- the information in the record is accurate and complete.
If OneOme denies your request for an amendment, OneOme will give you a written explanation of the denial. If you still disagree with the explanation provided, you can submit your written disagreement to OneOme as referenced above, or you can ask that your request for amendment and explanation of the denial, or an accurate summary of such information, be included in any future disclosure of the pertinent protected health information. If you submit a statement of disagreement, OneOme may include a rebuttal statement addressing your statement of disagreement in the designated medical record.
Right to a List of Certain Disclosures
You can ask OneOme for a list of the persons or organizations to which OneOme has disclosed your protected health information. This list would provide you with a summary of certain disclosures OneOme has made that you would not otherwise be in a position to know about. The following are examples of disclosures that would not be included in the list:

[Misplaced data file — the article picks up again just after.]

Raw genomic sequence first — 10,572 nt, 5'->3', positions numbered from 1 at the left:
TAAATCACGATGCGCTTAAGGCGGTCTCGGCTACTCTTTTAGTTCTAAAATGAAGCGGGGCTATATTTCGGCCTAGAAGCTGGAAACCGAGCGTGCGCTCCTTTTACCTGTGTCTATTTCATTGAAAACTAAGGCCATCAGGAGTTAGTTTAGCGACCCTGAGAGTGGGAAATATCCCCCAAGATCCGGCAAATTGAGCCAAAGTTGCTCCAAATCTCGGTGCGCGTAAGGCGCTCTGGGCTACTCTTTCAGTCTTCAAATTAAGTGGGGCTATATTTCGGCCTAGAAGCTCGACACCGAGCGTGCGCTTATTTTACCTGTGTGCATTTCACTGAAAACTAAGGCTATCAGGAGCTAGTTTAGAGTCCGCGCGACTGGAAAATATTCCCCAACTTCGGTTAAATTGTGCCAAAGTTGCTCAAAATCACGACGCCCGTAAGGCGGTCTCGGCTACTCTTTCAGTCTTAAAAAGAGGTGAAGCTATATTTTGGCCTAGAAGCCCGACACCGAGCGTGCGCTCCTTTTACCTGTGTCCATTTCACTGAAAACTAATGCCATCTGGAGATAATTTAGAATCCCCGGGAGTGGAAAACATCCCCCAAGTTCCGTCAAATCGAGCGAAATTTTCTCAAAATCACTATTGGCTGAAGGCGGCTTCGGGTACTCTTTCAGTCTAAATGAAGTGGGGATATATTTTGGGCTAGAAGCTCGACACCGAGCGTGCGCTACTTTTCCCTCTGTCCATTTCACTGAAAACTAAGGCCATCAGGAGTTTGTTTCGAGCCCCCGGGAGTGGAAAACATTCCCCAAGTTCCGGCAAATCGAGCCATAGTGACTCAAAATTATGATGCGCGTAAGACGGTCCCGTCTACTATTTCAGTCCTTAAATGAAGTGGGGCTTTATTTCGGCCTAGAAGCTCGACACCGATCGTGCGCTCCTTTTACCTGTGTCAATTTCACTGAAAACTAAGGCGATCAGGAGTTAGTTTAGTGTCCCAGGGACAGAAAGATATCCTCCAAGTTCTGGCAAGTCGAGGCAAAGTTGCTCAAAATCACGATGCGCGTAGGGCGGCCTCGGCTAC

- disclosures to carry out treatment, payment and health care operations;
- disclosures made directly to you (the patient) or disclosures that you have specifically authorized;
- disclosures to persons involved in your care;
- disclosures incident to a use or disclosure that is otherwise permitted or required by law;
- disclosures made for national security or intelligence purposes;
To obtain a copy of the list, submit a written request to OneOme and address the request to the attention of the OneOme Privacy Officer. Your request must state a time period. The first list requested within a 12-month period shall be provided at no charge. For additional lists requested during the same 12-month period, OneOme may charge for the costs of providing the list.
Right to Request Restrictions
You can ask OneOme to restrict the use or disclosure of protected health information about you for treatment, payment, or health care operations. Your request must be in writing and submitted to OneOme. The request should also be addressed to the attention of the OneOme Privacy Officer. OneOme will carefully consider all requests.
Right to Notice of Privacy Practices